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Curt Schilling Demands More Centaurs, With Jason Schreier

An extremely well-stocked section of Nintendo games at a store in Tokyo.

Photo by PHILIP FONG/AFP via Getty Images

You do not need to play, know about, or remotely care about video games to admire the work that Jason Schreier does writing about them. I know this because I am a thoroughly non-gaming American who has read him for years, both because he's a very good writer and reporter and because video game stuff is extremely weird. That an industry worth $180 billion flies more or less under the radar—or, anyway, beneath the consideration—of most mainstream media is baffling enough on its merits. That it is feudal, lawless, and totally berserk qualifies as gravy.

It is unquestionably for the best that I not Get Into Games, as someone with a number of bad habits that I will almost certainly never shake or even significantly modify. But as someone who likes having deeply strange things explained to me by smart, patient people, I could not have been more excited to have Jason join us on the podcast this week to talk about his new book Press Reset, Curt Schilling's doomed gaming concern and worrying fixation on centaurs, and all the many things that don't work in the huge, strange, and still new industry he covers.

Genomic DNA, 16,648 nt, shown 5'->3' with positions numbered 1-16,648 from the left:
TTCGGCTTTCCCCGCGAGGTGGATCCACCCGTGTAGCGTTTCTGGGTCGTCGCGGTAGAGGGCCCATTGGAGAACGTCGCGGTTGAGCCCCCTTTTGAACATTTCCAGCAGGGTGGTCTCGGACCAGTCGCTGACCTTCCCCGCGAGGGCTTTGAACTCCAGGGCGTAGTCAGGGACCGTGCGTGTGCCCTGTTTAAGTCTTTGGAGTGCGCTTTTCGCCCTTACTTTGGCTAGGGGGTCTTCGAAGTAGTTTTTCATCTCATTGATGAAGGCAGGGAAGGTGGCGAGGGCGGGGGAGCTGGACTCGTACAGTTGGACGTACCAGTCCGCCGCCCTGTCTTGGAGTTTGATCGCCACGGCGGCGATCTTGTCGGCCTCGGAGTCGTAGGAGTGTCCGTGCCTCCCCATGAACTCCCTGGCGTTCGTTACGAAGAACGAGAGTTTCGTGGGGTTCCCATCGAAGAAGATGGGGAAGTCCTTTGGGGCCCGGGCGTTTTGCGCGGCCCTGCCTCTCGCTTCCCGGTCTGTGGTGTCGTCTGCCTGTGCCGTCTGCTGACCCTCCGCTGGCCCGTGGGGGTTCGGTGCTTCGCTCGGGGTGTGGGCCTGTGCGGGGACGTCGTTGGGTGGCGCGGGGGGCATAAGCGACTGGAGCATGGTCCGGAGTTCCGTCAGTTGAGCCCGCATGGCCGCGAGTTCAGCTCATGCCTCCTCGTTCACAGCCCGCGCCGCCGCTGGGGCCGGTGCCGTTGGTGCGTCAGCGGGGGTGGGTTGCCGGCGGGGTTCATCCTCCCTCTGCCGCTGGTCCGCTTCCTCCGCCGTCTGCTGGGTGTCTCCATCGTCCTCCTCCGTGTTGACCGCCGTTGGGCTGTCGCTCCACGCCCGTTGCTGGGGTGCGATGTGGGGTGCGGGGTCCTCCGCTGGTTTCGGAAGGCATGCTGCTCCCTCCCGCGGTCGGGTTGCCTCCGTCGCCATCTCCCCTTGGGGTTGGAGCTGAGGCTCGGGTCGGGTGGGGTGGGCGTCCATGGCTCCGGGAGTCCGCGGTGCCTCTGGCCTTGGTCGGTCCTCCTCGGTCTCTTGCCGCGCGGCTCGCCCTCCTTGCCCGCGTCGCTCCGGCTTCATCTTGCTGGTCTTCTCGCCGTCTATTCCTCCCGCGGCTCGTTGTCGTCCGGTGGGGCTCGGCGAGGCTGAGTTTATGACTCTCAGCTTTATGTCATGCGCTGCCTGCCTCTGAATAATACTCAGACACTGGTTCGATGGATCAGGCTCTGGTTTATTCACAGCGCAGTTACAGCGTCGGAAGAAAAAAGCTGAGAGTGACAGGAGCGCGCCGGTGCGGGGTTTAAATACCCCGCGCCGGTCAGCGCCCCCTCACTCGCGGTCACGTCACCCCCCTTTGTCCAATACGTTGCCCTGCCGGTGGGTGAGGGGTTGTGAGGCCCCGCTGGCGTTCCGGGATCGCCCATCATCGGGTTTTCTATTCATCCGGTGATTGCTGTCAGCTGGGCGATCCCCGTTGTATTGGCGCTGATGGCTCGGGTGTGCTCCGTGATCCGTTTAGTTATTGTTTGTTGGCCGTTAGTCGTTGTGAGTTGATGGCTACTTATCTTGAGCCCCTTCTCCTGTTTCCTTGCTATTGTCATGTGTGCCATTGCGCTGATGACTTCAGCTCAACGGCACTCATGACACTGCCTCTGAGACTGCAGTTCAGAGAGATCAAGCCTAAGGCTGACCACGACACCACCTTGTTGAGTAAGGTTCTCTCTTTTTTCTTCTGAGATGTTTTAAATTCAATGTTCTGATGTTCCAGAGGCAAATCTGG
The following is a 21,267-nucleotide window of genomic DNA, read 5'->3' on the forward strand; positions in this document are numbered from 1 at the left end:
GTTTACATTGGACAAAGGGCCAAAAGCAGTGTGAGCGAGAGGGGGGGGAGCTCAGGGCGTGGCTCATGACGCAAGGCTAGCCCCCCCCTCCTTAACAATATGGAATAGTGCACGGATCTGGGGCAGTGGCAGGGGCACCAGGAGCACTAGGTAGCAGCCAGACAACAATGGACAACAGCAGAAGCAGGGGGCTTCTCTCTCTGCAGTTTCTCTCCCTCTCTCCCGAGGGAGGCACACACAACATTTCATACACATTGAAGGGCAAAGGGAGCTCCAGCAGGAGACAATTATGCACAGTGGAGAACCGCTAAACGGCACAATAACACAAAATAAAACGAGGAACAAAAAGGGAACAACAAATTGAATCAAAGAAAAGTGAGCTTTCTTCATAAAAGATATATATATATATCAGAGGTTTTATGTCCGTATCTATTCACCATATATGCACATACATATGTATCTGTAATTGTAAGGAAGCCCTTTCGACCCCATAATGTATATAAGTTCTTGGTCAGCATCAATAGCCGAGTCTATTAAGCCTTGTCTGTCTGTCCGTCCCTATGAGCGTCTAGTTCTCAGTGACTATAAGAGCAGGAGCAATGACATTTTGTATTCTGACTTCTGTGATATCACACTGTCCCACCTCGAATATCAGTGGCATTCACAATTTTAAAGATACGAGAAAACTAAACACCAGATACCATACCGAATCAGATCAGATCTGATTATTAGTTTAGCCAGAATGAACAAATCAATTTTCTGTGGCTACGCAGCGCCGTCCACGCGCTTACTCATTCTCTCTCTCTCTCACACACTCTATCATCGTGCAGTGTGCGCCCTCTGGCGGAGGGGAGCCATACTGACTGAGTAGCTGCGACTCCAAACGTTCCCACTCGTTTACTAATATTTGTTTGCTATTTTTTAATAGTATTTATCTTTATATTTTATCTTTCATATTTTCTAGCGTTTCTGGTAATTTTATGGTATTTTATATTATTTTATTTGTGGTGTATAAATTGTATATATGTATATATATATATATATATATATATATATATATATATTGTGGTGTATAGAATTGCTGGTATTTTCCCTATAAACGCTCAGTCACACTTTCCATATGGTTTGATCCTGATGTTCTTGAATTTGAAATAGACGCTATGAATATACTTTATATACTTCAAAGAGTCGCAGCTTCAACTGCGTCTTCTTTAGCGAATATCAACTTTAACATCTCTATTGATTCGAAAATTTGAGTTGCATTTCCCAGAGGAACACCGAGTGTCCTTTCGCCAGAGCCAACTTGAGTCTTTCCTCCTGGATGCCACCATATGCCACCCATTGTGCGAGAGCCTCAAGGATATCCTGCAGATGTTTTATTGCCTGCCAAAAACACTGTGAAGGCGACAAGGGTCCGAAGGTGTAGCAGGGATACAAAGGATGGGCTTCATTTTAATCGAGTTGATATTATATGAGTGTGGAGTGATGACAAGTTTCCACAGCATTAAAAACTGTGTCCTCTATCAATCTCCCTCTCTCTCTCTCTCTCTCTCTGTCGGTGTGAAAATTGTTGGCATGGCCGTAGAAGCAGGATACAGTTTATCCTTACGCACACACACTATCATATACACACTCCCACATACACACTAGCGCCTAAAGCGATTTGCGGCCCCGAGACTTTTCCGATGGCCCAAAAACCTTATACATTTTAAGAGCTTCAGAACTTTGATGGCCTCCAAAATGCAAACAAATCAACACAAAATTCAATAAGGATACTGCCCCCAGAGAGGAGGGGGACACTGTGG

But the gaming stuff was only the first half hour. The back half was probably just about as chaotic, but this was very much by design, as we led Jason through a rousing round of encounter therapy related to his beloved and benighted New York Jets, with a special emphasis on their unique organizational prioritization of fullbacks. The Funbag afforded us a brief history lesson on how video games used to be shitty, the food-related aspects of the broader nonstop sensory horrorshow of being a parent, and the doleful impact of our ongoing pandemic on the nation's apex philanderers.

Jason seemed somewhat disappointed that there wasn't more Jets chat, and I suppose I was as well. But this is the life Jason Schreier has chosen, not just in the sense that he cares about the Jets on purpose, but that he is the best reporter working on one of the very few things on Earth that's reliably stranger than the Jets.

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